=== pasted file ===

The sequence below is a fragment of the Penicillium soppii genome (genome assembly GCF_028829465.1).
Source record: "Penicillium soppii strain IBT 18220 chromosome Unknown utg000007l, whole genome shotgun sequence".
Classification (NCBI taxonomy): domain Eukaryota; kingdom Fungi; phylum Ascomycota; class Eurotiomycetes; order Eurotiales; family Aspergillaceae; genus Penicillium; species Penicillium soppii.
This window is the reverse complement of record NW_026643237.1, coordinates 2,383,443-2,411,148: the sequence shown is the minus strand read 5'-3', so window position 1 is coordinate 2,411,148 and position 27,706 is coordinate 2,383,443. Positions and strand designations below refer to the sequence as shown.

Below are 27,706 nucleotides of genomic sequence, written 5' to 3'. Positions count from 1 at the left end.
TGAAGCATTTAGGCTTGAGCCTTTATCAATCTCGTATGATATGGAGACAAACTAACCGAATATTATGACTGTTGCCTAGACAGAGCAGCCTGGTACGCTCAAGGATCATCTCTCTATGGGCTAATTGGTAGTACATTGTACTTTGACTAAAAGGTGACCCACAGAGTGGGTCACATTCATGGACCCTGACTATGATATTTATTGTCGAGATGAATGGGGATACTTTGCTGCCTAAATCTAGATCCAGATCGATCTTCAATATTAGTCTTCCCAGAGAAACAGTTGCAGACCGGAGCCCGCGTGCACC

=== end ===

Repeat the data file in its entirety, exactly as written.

The sequence below is a fragment of the Penicillium soppii genome (genome assembly GCF_028829465.1).
Source record: "Penicillium soppii strain IBT 18220 chromosome Unknown utg000007l, whole genome shotgun sequence".
Classification (NCBI taxonomy): domain Eukaryota; kingdom Fungi; phylum Ascomycota; class Eurotiomycetes; order Eurotiales; family Aspergillaceae; genus Penicillium; species Penicillium soppii.
This window is the reverse complement of record NW_026643237.1, coordinates 2,383,443-2,411,148: the sequence shown is the minus strand read 5'-3', so window position 1 is coordinate 2,411,148 and position 27,706 is coordinate 2,383,443. Positions and strand designations below refer to the sequence as shown.

Below are 27,706 nucleotides of genomic sequence, written 5' to 3'. Positions count from 1 at the left end.
TGAAGCATTTAGGCTTGAGCCTTTATCAATCTCGTATGATATGGAGACAAACTAACCGAATATTATGACTGTTGCCTAGACAGAGCAGCCTGGTACGCTCAAGGATCATCTCTCTATGGGCTAATTGGTAGTACATTGTACTTTGACTAAAAGGTGACCCACAGAGTGGGTCACATTCATGGACCCTGACTATGATATTTATTGTCGAGATGAATGGGGATACTTTGCTGCCTAAATCTAGATCCAGATCGATCTTCAATATTAGTCTTCCCAGAGAAACAGTTGCAGACCGGAGCCCGCGTGCACC